School hasn’t always been easy for 11-year-old Joshua Stalker. His challenges have included a learning disability, autism and brain cancer -something he’s been fighting since he was five.
But he credits his special school with impressive developments he’s made over the last year.
“Since I’ve been in St. Anthony’s, my reading has levelled up to the next level,” Stalker said. “My favourite subject is math. I love science.”
“It’s a good fit.”
St. Anthony School offers exclusive enrolment to students with learning disabilities from grades four to six. But about a month ago, Joshua brought home a letter from school informing parents about a possible closure.
“Right now, we’re looking at a proposal for moving the programs from St. Anthony to two different schools within our school district and that will provide us with improved accessibility and as well increased capacity for those in the program,” Cheryl Low, the board chair for the Calgary Catholic School District (CSSD) said.
It’s a possibility Joshua’s family has found deeply unsettling.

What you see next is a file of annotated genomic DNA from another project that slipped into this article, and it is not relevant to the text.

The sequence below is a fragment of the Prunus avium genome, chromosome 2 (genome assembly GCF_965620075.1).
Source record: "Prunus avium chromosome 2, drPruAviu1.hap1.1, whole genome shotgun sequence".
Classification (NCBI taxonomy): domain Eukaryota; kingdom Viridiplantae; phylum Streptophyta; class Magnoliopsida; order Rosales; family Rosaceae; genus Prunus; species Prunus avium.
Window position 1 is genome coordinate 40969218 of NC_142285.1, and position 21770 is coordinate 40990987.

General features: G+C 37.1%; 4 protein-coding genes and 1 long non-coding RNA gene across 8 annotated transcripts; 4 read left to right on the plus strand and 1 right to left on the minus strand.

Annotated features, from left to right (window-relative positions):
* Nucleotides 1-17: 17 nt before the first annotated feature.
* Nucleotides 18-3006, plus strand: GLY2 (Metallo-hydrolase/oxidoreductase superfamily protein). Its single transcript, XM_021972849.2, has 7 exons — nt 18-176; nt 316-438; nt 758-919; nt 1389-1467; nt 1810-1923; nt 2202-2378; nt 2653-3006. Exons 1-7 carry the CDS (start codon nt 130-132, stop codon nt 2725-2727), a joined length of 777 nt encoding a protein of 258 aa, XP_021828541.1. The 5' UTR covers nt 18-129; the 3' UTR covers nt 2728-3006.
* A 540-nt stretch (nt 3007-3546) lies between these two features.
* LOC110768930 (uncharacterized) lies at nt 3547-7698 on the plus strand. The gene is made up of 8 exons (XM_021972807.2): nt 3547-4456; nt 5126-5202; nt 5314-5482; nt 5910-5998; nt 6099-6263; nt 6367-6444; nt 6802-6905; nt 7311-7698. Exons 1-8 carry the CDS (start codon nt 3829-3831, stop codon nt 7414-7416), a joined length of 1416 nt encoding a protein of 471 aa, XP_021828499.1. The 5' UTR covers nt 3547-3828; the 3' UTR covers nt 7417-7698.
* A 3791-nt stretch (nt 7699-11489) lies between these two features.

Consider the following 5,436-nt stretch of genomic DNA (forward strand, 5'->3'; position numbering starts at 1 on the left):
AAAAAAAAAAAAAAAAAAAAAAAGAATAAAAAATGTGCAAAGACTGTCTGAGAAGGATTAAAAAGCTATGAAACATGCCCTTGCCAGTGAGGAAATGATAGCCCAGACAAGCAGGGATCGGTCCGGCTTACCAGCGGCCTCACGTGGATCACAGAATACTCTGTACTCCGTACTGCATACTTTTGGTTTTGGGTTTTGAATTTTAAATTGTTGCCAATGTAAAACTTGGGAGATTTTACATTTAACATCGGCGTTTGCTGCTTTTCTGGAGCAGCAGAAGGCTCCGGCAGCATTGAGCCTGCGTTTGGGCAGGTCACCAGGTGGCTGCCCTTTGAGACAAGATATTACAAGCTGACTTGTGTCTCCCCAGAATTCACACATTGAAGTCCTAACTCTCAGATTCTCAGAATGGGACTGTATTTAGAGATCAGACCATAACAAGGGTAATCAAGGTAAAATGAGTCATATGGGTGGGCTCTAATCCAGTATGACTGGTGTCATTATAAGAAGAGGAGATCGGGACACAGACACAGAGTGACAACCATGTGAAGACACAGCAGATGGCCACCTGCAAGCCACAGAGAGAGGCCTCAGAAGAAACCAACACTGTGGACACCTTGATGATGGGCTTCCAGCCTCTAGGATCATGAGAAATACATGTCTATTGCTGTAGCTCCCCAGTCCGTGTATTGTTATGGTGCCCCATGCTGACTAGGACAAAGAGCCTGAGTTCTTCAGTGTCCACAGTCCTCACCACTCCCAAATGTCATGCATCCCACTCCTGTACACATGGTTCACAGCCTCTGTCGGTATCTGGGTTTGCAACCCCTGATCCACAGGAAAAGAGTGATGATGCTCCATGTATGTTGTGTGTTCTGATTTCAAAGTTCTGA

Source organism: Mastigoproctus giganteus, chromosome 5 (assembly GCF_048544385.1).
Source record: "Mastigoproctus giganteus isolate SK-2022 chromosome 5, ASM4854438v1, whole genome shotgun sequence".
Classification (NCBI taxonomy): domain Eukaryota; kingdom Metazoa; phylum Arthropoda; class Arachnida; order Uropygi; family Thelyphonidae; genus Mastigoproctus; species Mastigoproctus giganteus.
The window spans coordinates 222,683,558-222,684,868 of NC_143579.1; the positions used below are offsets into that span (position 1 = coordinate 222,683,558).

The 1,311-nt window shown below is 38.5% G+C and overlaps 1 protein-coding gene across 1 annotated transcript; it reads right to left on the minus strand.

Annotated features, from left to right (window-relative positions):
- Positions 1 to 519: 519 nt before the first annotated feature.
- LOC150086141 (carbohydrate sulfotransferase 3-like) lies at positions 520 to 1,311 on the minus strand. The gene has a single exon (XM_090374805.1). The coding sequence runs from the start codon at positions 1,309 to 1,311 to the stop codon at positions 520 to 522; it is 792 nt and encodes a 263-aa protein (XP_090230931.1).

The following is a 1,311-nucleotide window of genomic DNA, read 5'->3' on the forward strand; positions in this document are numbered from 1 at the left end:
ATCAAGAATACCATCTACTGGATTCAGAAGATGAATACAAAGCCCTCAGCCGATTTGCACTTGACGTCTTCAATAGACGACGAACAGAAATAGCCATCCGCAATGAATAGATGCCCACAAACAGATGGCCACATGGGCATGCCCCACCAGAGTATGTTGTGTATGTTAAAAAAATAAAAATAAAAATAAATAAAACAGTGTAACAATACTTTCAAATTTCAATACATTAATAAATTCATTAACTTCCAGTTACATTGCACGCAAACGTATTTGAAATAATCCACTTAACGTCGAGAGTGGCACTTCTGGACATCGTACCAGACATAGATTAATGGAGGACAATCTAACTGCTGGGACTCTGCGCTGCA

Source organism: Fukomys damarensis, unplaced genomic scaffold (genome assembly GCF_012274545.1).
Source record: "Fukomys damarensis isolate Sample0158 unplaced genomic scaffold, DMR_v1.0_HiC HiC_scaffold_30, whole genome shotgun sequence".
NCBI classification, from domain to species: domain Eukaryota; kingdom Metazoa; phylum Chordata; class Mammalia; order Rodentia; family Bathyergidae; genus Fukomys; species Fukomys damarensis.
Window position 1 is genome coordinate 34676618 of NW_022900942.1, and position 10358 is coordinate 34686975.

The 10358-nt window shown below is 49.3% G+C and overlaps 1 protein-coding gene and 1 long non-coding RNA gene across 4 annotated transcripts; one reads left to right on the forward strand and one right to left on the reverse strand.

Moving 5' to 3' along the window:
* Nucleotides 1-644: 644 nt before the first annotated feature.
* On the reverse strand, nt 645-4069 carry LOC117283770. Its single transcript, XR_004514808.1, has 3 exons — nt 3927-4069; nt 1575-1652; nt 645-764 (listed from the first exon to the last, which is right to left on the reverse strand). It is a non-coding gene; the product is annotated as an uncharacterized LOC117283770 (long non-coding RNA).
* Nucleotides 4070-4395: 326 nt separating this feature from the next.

“If they close St. Anthony they would place Joshua into another school, which happens to be the feeder school for this area for one year… and then he would go on to the school he is supposed to go into for seven, eight and nine,” Joshua’s mom, Victoria Wychick, said. “That’s a lot of change.”
Valerie Hong shares some of Wychick’s concerns. Her five-year-old daughter Shayla was diagnosed with a chromosomal disorder at a young age. She’s only in kindergarten now, but says options for students with learning disabilities can be limited.
“These kids with learning disabilities and special needs … they need the support and then once they get out into the school system, the support is not there,” Hong said.
CSSD assures parents the same programming will remain in place with St. Anthony students congregated at their new schools. But some parents worry about bullying.
“Just the thought that he’s going to end up going somewhere he doesn’t fit in, that he’s going to go backwards again and become insecure … is a very difficult thing to see,” Wychick said.
CSSD said the closure is by no means a done deal. A public meeting was held Nov. 8 and it said consultations are continuing with parents. Anyone with concerns or questions has been advised to contact their local school trustee.
The board will vote on the proposal at the end of the month.